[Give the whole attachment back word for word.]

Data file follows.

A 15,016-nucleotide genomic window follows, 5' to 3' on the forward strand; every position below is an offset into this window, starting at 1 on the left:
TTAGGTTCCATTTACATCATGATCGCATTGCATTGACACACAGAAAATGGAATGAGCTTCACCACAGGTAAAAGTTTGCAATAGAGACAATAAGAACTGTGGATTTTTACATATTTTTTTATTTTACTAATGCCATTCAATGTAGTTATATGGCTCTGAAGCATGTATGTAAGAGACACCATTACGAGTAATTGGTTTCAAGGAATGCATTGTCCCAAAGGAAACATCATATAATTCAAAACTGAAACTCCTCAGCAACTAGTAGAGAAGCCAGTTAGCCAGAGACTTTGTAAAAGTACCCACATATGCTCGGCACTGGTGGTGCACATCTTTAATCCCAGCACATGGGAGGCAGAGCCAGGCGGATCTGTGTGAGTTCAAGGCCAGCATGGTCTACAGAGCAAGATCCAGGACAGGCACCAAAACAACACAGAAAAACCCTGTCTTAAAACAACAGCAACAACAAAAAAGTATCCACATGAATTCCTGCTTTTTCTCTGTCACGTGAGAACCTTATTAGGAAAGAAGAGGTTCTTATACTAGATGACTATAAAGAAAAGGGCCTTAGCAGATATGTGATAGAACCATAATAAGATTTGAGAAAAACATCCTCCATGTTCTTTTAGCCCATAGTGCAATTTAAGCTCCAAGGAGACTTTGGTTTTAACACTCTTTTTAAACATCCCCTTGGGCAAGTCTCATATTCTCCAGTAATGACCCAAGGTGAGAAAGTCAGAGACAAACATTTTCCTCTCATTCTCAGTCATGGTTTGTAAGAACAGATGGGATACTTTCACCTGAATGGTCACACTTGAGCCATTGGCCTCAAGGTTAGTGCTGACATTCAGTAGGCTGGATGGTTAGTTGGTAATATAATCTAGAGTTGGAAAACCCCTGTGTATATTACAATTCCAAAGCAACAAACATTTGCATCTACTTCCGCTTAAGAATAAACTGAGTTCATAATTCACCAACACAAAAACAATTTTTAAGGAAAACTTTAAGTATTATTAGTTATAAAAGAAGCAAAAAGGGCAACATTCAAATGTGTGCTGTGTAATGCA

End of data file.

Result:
A 15,016-nucleotide genomic window follows, 5' to 3' on the forward strand; every position below is an offset into this window, starting at 1 on the left:
TTAGGTTCCATTTACATCATGATCGCATTGCATTGACACACAGAAAATGGAATGAGCTTCACCACAGGTAAAAGTTTGCAATAGAGACAATAAGAACTGTGGATTTTTACATATTTTTTTATTTTACTAATGCCATTCAATGTAGTTATATGGCTCTGAAGCATGTATGTAAGAGACACCATTACGAGTAATTGGTTTCAAGGAATGCATTGTCCCAAAGGAAACATCATATAATTCAAAACTGAAACTCCTCAGCAACTAGTAGAGAAGCCAGTTAGCCAGAGACTTTGTAAAAGTACCCACATATGCTCGGCACTGGTGGTGCACATCTTTAATCCCAGCACATGGGAGGCAGAGCCAGGCGGATCTGTGTGAGTTCAAGGCCAGCATGGTCTACAGAGCAAGATCCAGGACAGGCACCAAAACAACACAGAAAAACCCTGTCTTAAAACAACAGCAACAACAAAAAAGTATCCACATGAATTCCTGCTTTTTCTCTGTCACGTGAGAACCTTATTAGGAAAGAAGAGGTTCTTATACTAGATGACTATAAAGAAAAGGGCCTTAGCAGATATGTGATAGAACCATAATAAGATTTGAGAAAAACATCCTCCATGTTCTTTTAGCCCATAGTGCAATTTAAGCTCCAAGGAGACTTTGGTTTTAACACTCTTTTTAAACATCCCCTTGGGCAAGTCTCATATTCTCCAGTAATGACCCAAGGTGAGAAAGTCAGAGACAAACATTTTCCTCTCATTCTCAGTCATGGTTTGTAAGAACAGATGGGATACTTTCACCTGAATGGTCACACTTGAGCCATTGGCCTCAAGGTTAGTGCTGACATTCAGTAGGCTGGATGGTTAGTTGGTAATATAATCTAGAGTTGGAAAACCCCTGTGTATATTACAATTCCAAAGCAACAAACATTTGCATCTACTTCCGCTTAAGAATAAACTGAGTTCATAATTCACCAACACAAAAACAATTTTTAAGGAAAACTTTAAGTATTATTAGTTATAAAAGAAGCAAAAAGGGCAACATTCAAATGTGTGCTGTGTAATGCA